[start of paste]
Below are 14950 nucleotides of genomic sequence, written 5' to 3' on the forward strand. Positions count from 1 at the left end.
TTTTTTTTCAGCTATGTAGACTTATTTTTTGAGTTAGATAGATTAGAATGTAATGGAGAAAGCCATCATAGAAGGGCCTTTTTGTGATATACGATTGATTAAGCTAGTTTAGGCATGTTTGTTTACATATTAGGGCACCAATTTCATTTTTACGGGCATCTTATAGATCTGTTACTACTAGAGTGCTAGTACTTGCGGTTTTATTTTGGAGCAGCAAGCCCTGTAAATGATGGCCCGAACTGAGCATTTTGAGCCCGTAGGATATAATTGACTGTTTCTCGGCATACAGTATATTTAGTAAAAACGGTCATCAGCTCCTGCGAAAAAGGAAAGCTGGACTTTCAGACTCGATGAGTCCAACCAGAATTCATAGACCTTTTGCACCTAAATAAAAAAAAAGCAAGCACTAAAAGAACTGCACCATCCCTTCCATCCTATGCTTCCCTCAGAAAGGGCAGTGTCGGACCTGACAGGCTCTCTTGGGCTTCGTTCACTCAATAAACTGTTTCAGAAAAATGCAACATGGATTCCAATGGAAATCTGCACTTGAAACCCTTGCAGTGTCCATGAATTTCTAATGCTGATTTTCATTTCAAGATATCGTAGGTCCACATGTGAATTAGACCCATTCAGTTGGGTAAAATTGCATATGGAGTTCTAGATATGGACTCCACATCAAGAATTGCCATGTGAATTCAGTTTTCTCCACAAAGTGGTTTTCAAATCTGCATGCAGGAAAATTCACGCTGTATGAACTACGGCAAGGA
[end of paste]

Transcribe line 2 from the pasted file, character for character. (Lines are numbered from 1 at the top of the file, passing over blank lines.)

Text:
TTTTTTTTCAGCTATGTAGACTTATTTTTTGAGTTAGATAGATTAGAATGTAATGGAGAAAGCCATCATAGAAGGGCCTTTTTGTGATATACGATTGATTAAGCTAGTTTAGGCATGTTTGTTTACATATTAGGGCACCAATTTCATTTTTACGGGCATCTTATAGATCTGTTACTACTAGAGTGCTAGTACTTGCGGTTTTATTTTGGAGCAGCAAGCCCTGTAAATGATGGCCCGAACTGAGCATTTTGAGCCCGTAGGATATAATTGACTGTTTCTCGGCATACAGTATATTTAGTAAAAACGGTCATCAGCTCCTGCGAAAAAGGAAAGCTGGACTTTCAGACTCGATGAGTCCAACCAGAATTCATAGACCTTTTGCACCTAAATAAAAAAAAAGCAAGCACTAAAAGAACTGCACCATCCCTTCCATCCTATGCTTCCCTCAGAAAGGGCAGTGTCGGACCTGACAGGCTCTCTTGGGCTTCGTTCACTCAATAAACTGTTTCAGAAAAATGCAACATGGATTCCAATGGAAATCTGCACTTGAAACCCTTGCAGTGTCCATGAATTTCTAATGCTGATTTTCATTTCAAGATATCGTAGGTCCACATGTGAATTAGACCCATTCAGTTGGGTAAAATTGCATATGGAGTTCTAGATATGGACTCCACATCAAGAATTGCCATGTGAATTCAGTTTTCTCCACAAAGTGGTTTTCAAATCTGCATGCAGGAAAATTCACGCTGTATGAACTACGGCAAGGA